Albert’s Dream

Then you know your eyes are closed and you wonder whether you are asleep, whether Jed is dead, and whether Diana was right for bringing Henri off of the flying saucer, if maybe she just should have let him go since the guilt of killing her was way too much for him to handle.  And night falls, eyelids slope down.  We die or we don’t or we sleep only.  Which?
(Albert’s dream, uncovered by his soul at 4:22 a.m., Tennessee time):
The Angel Gabriel falls from the sky, his wings flat, dirty, beaten, and torn.  He’s fallen from a window fourteen tenement floors above.  Copper water flushes through his open mouth as he lies in a city gutter.  He doesn’t drown.  Instead of accepting death, he turns over and breaks off a wing accidently.  His leg kicks at the curb once, then twice, then three times, until the cement cracks, and his eyes are flashed open, and he stands.  He thrashes about trying to capture his broken wing, twirls madly, raging at the demons that fear him now more than he ever did them.  He stops and looks up.  He cannot fly so he begins to climb the building.  He climbs the fourteen floors to the room from which he fell.  He pulls himself up and lands in water.  He floats and sighs out in relief.  The water continues to rise as he floats and he wonders if he has fallen asleep again.  It rises and rises and then reaches the tip of the sill and begins to fall out of the window.  He inches closer and closer to the window sill, watching it pull him towards it as he floats half-asleep, the lip of the water smooth as the lip of a woman, yet not so beguiling, plainer, worthy of far less fear or care.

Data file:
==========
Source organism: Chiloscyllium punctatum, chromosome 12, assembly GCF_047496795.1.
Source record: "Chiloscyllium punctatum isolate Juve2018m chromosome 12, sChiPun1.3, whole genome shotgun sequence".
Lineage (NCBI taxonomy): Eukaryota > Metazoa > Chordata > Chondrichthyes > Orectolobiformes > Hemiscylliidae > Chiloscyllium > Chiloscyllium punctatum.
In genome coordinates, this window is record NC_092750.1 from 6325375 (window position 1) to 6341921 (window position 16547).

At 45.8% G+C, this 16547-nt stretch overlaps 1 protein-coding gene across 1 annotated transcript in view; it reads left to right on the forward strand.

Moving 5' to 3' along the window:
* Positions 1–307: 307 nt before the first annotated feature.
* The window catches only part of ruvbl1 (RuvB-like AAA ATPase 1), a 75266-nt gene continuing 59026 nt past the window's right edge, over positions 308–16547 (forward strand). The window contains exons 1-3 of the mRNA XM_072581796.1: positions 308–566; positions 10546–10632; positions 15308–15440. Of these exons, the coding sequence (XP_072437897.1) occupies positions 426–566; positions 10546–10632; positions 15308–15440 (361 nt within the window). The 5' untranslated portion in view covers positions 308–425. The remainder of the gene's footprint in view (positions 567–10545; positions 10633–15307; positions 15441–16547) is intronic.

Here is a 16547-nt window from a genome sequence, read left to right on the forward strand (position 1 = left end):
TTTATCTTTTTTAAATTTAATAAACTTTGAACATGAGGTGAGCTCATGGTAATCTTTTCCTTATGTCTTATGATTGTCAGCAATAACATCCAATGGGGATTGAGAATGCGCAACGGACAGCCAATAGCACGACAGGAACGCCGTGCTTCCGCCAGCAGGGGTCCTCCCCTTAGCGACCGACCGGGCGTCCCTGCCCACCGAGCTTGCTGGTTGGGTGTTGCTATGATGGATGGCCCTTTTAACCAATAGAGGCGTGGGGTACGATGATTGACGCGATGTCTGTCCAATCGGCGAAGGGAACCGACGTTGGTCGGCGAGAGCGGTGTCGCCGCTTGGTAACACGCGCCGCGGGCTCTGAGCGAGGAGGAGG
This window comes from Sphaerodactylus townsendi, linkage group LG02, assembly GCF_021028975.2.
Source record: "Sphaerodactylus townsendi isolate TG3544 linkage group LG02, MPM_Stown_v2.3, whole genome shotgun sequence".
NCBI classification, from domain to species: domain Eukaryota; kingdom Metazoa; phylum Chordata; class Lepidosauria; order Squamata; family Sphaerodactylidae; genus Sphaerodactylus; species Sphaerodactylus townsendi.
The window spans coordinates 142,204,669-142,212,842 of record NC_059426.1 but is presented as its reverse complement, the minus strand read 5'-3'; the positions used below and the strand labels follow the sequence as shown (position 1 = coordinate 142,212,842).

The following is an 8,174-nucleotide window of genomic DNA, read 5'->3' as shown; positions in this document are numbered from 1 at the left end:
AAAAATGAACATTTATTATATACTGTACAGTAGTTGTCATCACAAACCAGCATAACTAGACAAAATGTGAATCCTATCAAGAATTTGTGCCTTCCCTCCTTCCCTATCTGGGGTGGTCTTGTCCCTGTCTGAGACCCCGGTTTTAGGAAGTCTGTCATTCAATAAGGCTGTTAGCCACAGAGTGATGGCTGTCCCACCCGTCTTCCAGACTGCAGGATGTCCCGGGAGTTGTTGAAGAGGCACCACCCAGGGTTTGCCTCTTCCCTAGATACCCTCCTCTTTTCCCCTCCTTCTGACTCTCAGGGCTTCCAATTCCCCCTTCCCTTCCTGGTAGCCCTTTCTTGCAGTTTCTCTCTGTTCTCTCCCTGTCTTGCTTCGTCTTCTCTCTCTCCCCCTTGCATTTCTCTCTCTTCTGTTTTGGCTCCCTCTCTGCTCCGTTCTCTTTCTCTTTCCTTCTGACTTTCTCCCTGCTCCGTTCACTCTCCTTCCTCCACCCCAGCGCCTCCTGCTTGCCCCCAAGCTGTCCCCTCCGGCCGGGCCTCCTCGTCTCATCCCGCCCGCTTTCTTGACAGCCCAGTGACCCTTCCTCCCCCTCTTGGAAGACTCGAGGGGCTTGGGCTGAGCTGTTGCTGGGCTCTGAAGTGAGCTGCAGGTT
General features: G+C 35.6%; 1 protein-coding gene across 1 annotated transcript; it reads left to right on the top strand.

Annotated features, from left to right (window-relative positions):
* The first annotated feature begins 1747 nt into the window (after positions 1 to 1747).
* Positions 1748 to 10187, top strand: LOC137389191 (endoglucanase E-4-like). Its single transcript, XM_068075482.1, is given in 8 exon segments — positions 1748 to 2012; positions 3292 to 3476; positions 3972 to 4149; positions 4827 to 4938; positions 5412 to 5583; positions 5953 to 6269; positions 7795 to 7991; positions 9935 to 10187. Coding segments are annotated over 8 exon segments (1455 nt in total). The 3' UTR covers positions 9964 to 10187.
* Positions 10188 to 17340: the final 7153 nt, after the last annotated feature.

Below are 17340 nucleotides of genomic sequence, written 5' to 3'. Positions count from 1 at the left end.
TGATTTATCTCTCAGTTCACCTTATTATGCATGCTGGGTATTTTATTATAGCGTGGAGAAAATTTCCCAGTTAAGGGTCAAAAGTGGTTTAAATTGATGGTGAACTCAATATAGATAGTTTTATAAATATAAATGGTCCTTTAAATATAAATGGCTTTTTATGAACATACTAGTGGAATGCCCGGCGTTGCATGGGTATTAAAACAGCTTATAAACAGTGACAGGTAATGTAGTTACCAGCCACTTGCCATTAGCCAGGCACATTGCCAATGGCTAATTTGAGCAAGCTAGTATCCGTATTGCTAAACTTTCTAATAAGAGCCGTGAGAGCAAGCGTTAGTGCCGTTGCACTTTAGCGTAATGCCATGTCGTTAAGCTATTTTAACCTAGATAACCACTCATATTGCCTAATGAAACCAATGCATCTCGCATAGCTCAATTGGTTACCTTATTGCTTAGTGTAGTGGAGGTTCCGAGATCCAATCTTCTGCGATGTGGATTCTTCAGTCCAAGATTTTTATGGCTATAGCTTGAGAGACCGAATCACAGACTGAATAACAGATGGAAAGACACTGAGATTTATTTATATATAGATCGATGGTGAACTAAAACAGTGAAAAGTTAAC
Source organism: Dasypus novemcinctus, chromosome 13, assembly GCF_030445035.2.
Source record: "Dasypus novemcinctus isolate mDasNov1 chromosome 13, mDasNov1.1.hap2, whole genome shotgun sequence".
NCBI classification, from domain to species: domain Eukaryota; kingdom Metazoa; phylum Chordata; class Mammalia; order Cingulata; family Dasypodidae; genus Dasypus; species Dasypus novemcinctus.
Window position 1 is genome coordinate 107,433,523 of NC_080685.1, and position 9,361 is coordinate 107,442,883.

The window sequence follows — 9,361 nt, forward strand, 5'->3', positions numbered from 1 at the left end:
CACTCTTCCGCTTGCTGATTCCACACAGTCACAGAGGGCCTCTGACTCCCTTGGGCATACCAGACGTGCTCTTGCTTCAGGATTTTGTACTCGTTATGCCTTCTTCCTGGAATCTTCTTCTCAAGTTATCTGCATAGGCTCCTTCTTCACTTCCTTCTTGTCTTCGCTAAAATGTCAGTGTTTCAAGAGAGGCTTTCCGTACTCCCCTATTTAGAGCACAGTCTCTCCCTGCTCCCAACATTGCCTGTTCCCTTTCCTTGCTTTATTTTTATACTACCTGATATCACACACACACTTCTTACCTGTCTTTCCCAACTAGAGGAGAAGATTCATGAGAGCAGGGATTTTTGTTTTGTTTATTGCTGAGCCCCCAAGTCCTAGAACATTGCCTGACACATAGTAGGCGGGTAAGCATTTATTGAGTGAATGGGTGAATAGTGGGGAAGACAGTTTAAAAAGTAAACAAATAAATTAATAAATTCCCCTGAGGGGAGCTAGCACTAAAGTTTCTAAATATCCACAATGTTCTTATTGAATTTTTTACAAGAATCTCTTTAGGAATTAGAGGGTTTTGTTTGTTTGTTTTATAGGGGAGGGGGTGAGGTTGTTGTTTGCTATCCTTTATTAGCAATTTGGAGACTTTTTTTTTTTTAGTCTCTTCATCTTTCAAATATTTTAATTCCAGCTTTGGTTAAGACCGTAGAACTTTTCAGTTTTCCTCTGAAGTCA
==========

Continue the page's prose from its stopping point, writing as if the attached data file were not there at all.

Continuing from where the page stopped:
He goes over the sill again.  Albert is there. He reaches for him, almost jumping out of the window to hold him.  He’s got him by the broken wing.  But Gabriel is heavy because Gabriel has become Jed and Jed doesn’t want to stop this time.  The floating was too nice.  But Albert holds him, crying, screaming in pain at the weight at the end of his arms, arms too weak to hold anything anymore, but arms not about to let go.
Then, after a few moments of this agony, their eyes meet.  Albert watches as Jed’s eye unwinds, his pre-birth, killer stare unraveling before his brother’s sight.  Jed never was the angel Gabriel.  Gabriel had momentarily become the man known as Jed.  Jed was dead then, having given up the knot in his eye, the only thing that had kept him connected to life. Gabriel, mended, flew away, his wings causing wind as he departed.

Published in: on September 13, 2009 at 9:20 pm  Leave a Comment  

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